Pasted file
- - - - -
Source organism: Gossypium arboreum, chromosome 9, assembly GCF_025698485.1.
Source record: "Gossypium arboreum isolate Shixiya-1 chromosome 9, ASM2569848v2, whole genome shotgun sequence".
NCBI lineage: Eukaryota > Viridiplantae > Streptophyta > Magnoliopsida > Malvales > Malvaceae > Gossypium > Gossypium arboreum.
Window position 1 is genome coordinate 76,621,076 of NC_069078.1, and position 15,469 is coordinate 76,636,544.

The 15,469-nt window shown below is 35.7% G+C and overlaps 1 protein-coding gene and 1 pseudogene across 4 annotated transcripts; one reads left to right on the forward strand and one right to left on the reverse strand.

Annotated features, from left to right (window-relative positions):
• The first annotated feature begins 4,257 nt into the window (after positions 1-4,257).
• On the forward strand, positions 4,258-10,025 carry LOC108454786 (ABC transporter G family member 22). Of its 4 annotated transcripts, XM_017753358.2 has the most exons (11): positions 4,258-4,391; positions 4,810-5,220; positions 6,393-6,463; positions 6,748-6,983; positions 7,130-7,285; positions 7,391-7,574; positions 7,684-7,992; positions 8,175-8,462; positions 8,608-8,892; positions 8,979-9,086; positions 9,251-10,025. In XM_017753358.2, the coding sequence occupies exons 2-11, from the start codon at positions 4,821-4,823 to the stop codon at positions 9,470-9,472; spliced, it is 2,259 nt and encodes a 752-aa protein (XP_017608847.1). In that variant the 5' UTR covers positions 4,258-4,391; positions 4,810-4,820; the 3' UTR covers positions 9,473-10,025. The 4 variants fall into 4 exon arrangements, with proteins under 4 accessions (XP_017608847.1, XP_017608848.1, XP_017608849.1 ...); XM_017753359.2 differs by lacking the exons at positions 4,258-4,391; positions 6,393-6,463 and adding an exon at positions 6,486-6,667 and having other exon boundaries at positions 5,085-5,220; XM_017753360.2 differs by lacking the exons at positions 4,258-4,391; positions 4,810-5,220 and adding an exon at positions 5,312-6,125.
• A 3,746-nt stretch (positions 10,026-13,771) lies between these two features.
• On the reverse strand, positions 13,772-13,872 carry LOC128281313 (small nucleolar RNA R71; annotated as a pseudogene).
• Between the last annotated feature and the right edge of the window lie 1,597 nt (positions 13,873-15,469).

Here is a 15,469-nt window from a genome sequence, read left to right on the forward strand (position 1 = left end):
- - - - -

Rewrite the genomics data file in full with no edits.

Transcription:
Source organism: Gossypium arboreum, chromosome 9, assembly GCF_025698485.1.
Source record: "Gossypium arboreum isolate Shixiya-1 chromosome 9, ASM2569848v2, whole genome shotgun sequence".
NCBI lineage: Eukaryota > Viridiplantae > Streptophyta > Magnoliopsida > Malvales > Malvaceae > Gossypium > Gossypium arboreum.
Window position 1 is genome coordinate 76,621,076 of NC_069078.1, and position 15,469 is coordinate 76,636,544.

The 15,469-nt window shown below is 35.7% G+C and overlaps 1 protein-coding gene and 1 pseudogene across 4 annotated transcripts; one reads left to right on the forward strand and one right to left on the reverse strand.

Annotated features, from left to right (window-relative positions):
• The first annotated feature begins 4,257 nt into the window (after positions 1-4,257).
• On the forward strand, positions 4,258-10,025 carry LOC108454786 (ABC transporter G family member 22). Of its 4 annotated transcripts, XM_017753358.2 has the most exons (11): positions 4,258-4,391; positions 4,810-5,220; positions 6,393-6,463; positions 6,748-6,983; positions 7,130-7,285; positions 7,391-7,574; positions 7,684-7,992; positions 8,175-8,462; positions 8,608-8,892; positions 8,979-9,086; positions 9,251-10,025. In XM_017753358.2, the coding sequence occupies exons 2-11, from the start codon at positions 4,821-4,823 to the stop codon at positions 9,470-9,472; spliced, it is 2,259 nt and encodes a 752-aa protein (XP_017608847.1). In that variant the 5' UTR covers positions 4,258-4,391; positions 4,810-4,820; the 3' UTR covers positions 9,473-10,025. The 4 variants fall into 4 exon arrangements, with proteins under 4 accessions (XP_017608847.1, XP_017608848.1, XP_017608849.1 ...); XM_017753359.2 differs by lacking the exons at positions 4,258-4,391; positions 6,393-6,463 and adding an exon at positions 6,486-6,667 and having other exon boundaries at positions 5,085-5,220; XM_017753360.2 differs by lacking the exons at positions 4,258-4,391; positions 4,810-5,220 and adding an exon at positions 5,312-6,125.
• A 3,746-nt stretch (positions 10,026-13,771) lies between these two features.
• On the reverse strand, positions 13,772-13,872 carry LOC128281313 (small nucleolar RNA R71; annotated as a pseudogene).
• Between the last annotated feature and the right edge of the window lie 1,597 nt (positions 13,873-15,469).

Here is a 15,469-nt window from a genome sequence, read left to right on the forward strand (position 1 = left end):